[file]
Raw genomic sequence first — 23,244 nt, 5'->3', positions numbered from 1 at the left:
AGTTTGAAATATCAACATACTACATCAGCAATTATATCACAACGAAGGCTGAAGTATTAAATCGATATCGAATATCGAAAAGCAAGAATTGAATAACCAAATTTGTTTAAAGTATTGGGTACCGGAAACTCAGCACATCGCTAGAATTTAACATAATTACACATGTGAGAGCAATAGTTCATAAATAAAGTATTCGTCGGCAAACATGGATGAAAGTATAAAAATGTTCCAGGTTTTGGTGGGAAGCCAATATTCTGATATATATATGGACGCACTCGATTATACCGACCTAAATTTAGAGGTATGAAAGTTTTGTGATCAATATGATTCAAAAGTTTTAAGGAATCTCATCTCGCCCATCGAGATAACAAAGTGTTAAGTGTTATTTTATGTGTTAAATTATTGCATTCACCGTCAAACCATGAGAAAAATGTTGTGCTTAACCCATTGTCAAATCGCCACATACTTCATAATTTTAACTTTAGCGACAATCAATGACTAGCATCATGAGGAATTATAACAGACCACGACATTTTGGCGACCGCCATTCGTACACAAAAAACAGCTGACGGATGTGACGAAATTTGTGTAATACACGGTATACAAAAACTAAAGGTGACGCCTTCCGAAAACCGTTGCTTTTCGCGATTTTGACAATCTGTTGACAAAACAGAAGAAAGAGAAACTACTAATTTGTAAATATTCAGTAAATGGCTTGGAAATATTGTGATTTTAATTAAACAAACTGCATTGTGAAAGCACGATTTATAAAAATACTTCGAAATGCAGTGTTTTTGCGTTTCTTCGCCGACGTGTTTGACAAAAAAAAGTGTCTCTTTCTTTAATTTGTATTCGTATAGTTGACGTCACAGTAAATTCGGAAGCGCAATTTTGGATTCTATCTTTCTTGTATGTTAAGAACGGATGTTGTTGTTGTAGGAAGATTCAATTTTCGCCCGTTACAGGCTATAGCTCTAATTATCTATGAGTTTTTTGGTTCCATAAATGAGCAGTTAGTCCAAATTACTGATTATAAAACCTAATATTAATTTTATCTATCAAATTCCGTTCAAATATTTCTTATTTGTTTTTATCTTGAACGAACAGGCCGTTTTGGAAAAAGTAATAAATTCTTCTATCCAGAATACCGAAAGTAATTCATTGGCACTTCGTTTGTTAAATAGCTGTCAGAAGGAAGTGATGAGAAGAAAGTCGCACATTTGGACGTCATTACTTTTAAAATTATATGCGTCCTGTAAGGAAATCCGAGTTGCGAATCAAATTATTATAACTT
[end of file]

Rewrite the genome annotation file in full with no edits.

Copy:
Raw genomic sequence first — 23,244 nt, 5'->3', positions numbered from 1 at the left:
AGTTTGAAATATCAACATACTACATCAGCAATTATATCACAACGAAGGCTGAAGTATTAAATCGATATCGAATATCGAAAAGCAAGAATTGAATAACCAAATTTGTTTAAAGTATTGGGTACCGGAAACTCAGCACATCGCTAGAATTTAACATAATTACACATGTGAGAGCAATAGTTCATAAATAAAGTATTCGTCGGCAAACATGGATGAAAGTATAAAAATGTTCCAGGTTTTGGTGGGAAGCCAATATTCTGATATATATATGGACGCACTCGATTATACCGACCTAAATTTAGAGGTATGAAAGTTTTGTGATCAATATGATTCAAAAGTTTTAAGGAATCTCATCTCGCCCATCGAGATAACAAAGTGTTAAGTGTTATTTTATGTGTTAAATTATTGCATTCACCGTCAAACCATGAGAAAAATGTTGTGCTTAACCCATTGTCAAATCGCCACATACTTCATAATTTTAACTTTAGCGACAATCAATGACTAGCATCATGAGGAATTATAACAGACCACGACATTTTGGCGACCGCCATTCGTACACAAAAAACAGCTGACGGATGTGACGAAATTTGTGTAATACACGGTATACAAAAACTAAAGGTGACGCCTTCCGAAAACCGTTGCTTTTCGCGATTTTGACAATCTGTTGACAAAACAGAAGAAAGAGAAACTACTAATTTGTAAATATTCAGTAAATGGCTTGGAAATATTGTGATTTTAATTAAACAAACTGCATTGTGAAAGCACGATTTATAAAAATACTTCGAAATGCAGTGTTTTTGCGTTTCTTCGCCGACGTGTTTGACAAAAAAAAGTGTCTCTTTCTTTAATTTGTATTCGTATAGTTGACGTCACAGTAAATTCGGAAGCGCAATTTTGGATTCTATCTTTCTTGTATGTTAAGAACGGATGTTGTTGTTGTAGGAAGATTCAATTTTCGCCCGTTACAGGCTATAGCTCTAATTATCTATGAGTTTTTTGGTTCCATAAATGAGCAGTTAGTCCAAATTACTGATTATAAAACCTAATATTAATTTTATCTATCAAATTCCGTTCAAATATTTCTTATTTGTTTTTATCTTGAACGAACAGGCCGTTTTGGAAAAAGTAATAAATTCTTCTATCCAGAATACCGAAAGTAATTCATTGGCACTTCGTTTGTTAAATAGCTGTCAGAAGGAAGTGATGAGAAGAAAGTCGCACATTTGGACGTCATTACTTTTAAAATTATATGCGTCCTGTAAGGAAATCCGAGTTGCGAATCAAATTATTATAACTT